Arweiler and Buchholz [J. Acoust. Soc. Am. 130, 996–1005 (2011)] showed that, while the energy of early reflections (ERs) in a room improves speech intelligibility, the benefit is smaller than that provided by the energy of the direct sound (DS). In terms of integration of ERs and DS, binaural listening did not provide a benefit from ERs apart from a binaural energy summation, such that monaural auditory processing could account for the data. However, a diffuse speech shaped noise (SSN) was used in the speech intelligibility experiments, which does not provide distinct binaural cues to the auditory system. In the present study, the monaural and binaural benefit from ERs for speech intelligibility was investigated using three directional maskers presented from 90° azimuth: a SSN, a multi-talker babble, and a reversed two-talker masker. For normal-hearing as well as hearing-impaired listeners, the directional and/or fluctuating (speech) maskers produced a similar benefit from ERs as obtained with the diffuse SSN, suggesting a monaural integration of the ERs and the DS for both types of maskers.
- GENERAL LINEAR ACOUSTICS 
Using dispersion equation for orthotropic media to model antiplane coherent wave propagation in cracked solids133(2013); http://dx.doi.org/10.1121/1.4770257View Description Hide Description
Attention is focused on the propagation of antiplane coherent wave obliquely incident on mutually parallel and randomly distributed cracks. A fundamental question in this study concerns the ability of describing the coherent wave propagation in all directions from the knowledge of the effective material properties along the effective principal directions, only. Its relevance is illustrated by considering two cases of coherent wave propagation: homogeneous and inhomogeneous waves. For both cases, the effective phase slownesses approximated from the dispersion equation specific for orthotropic homogeneous media are compared to reference results obtained from a direct calculation considering waves obliquely incident on cracks. This work reveals that the effective stiffnesses of this dispersion equation have to be dependent on the propagation direction of the incident wave in order to make this equation consistent.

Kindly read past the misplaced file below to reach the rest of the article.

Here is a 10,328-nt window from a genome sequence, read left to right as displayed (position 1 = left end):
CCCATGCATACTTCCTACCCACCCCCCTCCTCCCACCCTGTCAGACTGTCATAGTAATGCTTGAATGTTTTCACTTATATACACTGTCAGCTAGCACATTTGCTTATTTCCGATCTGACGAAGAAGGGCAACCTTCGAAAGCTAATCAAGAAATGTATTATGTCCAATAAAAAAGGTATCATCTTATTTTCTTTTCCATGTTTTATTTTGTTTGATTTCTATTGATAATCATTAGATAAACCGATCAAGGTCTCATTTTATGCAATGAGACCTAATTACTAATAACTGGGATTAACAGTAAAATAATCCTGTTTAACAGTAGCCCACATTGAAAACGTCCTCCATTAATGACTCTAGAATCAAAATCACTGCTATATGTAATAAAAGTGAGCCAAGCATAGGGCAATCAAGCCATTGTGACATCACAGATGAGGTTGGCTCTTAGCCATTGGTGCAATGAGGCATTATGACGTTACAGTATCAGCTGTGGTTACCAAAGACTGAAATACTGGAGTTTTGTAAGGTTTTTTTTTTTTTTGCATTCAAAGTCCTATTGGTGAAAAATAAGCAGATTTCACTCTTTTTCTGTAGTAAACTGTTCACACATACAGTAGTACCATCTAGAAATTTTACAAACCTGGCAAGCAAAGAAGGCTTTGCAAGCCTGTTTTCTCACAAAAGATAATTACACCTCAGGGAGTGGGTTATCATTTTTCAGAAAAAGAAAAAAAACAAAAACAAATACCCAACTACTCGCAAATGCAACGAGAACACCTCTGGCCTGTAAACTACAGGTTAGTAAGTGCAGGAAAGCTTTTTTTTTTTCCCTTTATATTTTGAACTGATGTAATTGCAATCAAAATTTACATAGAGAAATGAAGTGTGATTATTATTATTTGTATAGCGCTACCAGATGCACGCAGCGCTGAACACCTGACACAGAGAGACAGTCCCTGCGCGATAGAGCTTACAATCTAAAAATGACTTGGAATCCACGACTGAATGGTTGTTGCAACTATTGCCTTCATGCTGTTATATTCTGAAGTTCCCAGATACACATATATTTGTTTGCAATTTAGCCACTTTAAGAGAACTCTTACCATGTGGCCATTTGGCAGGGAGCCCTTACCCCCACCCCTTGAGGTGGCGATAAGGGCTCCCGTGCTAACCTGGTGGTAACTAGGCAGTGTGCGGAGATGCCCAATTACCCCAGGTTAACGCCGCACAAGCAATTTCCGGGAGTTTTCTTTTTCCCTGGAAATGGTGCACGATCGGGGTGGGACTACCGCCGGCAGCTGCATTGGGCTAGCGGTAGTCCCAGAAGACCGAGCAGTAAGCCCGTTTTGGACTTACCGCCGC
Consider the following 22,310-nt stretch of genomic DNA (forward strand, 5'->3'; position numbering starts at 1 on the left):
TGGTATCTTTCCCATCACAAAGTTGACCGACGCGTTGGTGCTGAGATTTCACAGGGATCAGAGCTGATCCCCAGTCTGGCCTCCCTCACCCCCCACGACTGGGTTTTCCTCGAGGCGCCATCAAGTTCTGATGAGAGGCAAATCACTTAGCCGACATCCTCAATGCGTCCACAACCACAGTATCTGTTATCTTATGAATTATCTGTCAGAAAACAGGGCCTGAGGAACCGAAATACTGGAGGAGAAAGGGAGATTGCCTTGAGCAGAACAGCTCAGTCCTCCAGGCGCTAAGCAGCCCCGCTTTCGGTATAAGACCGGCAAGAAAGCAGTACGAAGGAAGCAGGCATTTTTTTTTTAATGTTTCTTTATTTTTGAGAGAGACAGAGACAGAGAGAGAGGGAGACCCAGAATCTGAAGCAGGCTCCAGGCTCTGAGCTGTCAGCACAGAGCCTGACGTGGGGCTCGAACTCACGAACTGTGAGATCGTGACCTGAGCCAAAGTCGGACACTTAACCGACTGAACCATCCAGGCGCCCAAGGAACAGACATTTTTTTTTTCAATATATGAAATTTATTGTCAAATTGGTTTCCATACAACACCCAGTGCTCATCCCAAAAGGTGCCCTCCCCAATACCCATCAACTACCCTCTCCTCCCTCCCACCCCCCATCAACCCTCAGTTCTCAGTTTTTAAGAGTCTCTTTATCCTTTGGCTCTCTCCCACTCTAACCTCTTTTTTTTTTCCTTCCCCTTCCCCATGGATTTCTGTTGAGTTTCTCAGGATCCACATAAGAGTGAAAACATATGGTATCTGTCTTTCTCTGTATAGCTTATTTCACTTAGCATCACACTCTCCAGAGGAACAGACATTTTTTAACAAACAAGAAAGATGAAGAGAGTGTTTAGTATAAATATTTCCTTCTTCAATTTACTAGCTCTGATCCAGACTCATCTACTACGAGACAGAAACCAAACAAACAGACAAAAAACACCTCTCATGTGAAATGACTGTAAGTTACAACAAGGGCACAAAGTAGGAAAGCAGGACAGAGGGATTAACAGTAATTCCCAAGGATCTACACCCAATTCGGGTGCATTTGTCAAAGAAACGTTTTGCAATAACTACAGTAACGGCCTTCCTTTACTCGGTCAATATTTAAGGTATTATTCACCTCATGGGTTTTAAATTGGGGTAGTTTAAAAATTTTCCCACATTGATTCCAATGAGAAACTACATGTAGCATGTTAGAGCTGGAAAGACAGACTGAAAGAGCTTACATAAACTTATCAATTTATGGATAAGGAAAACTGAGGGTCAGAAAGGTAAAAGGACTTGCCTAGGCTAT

- NONLINEAR ACOUSTICS 
133(2013); http://dx.doi.org/10.1121/1.4770256View Description Hide Description
This work aims to model the acoustic radiation forces acting on an elastic sphere placed in an inviscid fluid. An expression of the axial and transverse forces exerted on the sphere is derived. The analysis is based on the scattering of an arbitrary acoustic field expanded in the spherical coordinate system centered on the spherical scatterer. The sphere is allowed to be arbitrarily located. The special case of high order Bessel beams, acoustical vortices, are considered. These types of beams have a helicoidal wave front, i.e., a screw-type phase singularity and hence, the beam has a central dark core of zero amplitude surrounded by an intense ring. Depending on the sphere's radius, different radial equilibrium positions may exist and the sphere can be set in rotation around the beam axis by an azimuthal force. This confirms the pseudo-angular moment transfer from the beam to the sphere. Cases where the axial force is directed opposite to the direction of the beam propagation are investigated and the potential use of Bessel beams as tractor beams is demonstrated. Numerical results provide an impetus for further designing acoustical tweezers for potential applications in particle entrapment and remote controlled manipulation.
- UNDERWATER SOUND 
Horizontal ducting of sound by curved nonlinear internal gravity waves in the continental shelf areas133(2013); http://dx.doi.org/10.1121/1.4770240View Description Hide Description